Scientists identify Price’s ‘Displacing Foods of Commerce’ as ideal for inducing full-blown metabolic syndrome in rats
In 1939 Weston Price, the leading dental surgeon in the United States, published his book, Nutrition and Physical Degeneration, in which he reported the sudden and dramatic decline in health of numerous native populations around the world as they came into contact with white man’s food. Price called these foods ‘the displacing foods of commerce’ – which primarily consisted of refined sugar and flour. These foods of commerce could be transported, stored and traded easily, so once a port or outpost shop became established traditional native diets began changing to western norms. Price saw a terrible decline in the health of natives that ate such food, and more seriously, a degeneration in the skeletal integrity of the next generation – skull, jaw and dental deformities, along with susceptibility to a host of western diseases – cancer, heart disease, infections, diabetes. Price’s work and the significance of his message, however, was lost for over half a century, and has only recently become widely discussed.
So it is somewhat ironic that in March this year, scientists reported a breakthrough in the study of metabolic syndrome. Metabolic syndrome is the name given to the group of signs and symptoms (high LDL low HDL, raised triglycerides, abdominal obesity, fatty liver disease, hyperglycaemia, endothelial dysfunction) that frequently precede full-blown metabolic diseases such as cancer, heart disease and diabetes: the diseases of civilisation. You don’t want metabolic syndrome. It means your metabolism is breaking or broken. It means you’re over the edge of a metabolic threshold, that you have pushed your metabolism to breaking point, and is probably the beginning of a descent into chronic ill-health unless you change your diet ASAP.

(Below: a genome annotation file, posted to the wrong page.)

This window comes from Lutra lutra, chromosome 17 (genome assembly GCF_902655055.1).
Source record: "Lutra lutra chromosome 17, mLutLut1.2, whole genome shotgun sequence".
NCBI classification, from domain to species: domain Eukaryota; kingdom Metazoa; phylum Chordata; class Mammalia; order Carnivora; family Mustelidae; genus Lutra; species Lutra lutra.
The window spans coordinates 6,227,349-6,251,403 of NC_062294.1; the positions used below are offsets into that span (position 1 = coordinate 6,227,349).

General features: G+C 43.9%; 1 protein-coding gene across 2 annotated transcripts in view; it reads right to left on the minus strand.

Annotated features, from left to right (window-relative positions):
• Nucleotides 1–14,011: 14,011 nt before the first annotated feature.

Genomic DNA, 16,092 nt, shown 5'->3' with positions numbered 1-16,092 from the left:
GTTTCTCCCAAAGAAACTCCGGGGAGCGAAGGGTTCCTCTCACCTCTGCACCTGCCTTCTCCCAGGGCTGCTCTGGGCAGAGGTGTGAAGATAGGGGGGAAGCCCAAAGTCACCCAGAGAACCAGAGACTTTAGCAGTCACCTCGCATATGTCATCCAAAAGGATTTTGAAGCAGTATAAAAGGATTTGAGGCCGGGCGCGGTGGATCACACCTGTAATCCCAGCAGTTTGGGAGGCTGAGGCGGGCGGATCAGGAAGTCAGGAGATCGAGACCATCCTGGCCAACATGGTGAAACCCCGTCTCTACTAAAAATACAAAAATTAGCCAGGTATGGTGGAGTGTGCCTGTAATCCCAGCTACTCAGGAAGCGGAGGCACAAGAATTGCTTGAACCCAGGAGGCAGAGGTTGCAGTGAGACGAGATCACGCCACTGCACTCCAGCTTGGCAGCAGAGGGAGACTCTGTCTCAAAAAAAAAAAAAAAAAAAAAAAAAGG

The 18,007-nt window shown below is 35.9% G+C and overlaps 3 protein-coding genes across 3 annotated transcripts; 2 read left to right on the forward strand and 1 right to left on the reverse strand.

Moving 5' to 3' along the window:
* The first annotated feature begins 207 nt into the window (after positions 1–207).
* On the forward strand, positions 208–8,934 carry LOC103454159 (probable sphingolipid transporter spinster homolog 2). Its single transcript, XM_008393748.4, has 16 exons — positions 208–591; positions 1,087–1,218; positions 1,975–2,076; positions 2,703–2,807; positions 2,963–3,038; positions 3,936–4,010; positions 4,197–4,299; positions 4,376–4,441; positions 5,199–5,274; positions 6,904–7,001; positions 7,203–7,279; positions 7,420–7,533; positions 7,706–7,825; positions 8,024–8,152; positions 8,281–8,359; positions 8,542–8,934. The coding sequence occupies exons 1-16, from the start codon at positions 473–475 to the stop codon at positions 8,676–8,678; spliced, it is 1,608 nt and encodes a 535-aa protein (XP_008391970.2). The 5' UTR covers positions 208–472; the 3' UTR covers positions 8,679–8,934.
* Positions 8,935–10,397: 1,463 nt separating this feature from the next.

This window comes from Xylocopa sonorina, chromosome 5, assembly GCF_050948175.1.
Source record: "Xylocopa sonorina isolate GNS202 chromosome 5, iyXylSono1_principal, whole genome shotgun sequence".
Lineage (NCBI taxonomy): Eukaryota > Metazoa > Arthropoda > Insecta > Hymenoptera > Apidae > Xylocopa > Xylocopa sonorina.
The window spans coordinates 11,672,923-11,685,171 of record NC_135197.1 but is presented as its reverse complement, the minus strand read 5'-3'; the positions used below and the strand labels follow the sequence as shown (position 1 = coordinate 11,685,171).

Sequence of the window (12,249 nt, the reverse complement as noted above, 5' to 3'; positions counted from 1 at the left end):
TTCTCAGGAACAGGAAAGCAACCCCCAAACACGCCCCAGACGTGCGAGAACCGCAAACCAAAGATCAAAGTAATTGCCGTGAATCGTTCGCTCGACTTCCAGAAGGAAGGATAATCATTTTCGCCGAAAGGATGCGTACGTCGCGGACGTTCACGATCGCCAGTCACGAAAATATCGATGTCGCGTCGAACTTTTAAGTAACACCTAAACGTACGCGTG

To study metabolic syndrome, researchers feed rats fructose or sucrose (sugar). Rats are in many ways similar to humans, but with a more rapid life cycle, so can, in a few weeks, exhibit disease progression that would take half a life time to manifest in humans.
“It is well documented that the administration of fructose to humans induces all of the features of metabolic syndrome.”
C Massimo, Department of Anatomy, Pharmacology and Forensic Medicine, University of Turin, 2011
However, whilst fructose-fed rats display many aspects of the metabolic syndrome, they irritatingly often have raised HDL instead of the lowered HDL, seen in the human pathology. Also, they don’t have such clear-cut endothelial dysfunction*. So they are an imperfect model of the syndrome. Dratt em! So, scientists have been looking for ways to induce a more complete metabolic mess, and this year they found the answer: feed them fructose and refined white flour! Yes, the ‘displacing foods of commerce’ that Price warned us about seventy five years ago have just been rediscovered as the perfect cocktail for producing a metabolic disarray in rats just like that seen in sick ‘westerners’.
Just in case you missed it: white flour and sugar. Probably best avoided.
*It tuns out that the whole grain wheat in the fructose-fed rats’ chow was providing protection from the full blown metabolic syndrome. However, humans are unlikely to benefit to the same extent as, unlike rats, grains are not a natural part of our diet; possibly why the ‘Healthy Whole Grains’ meme has failed to live up to the hype.
Fiber-free white flour with fructose offers a better model of metabolic syndrome Faridah Amin and Anwar H Gilan, 2013, Lipids in Health and Disease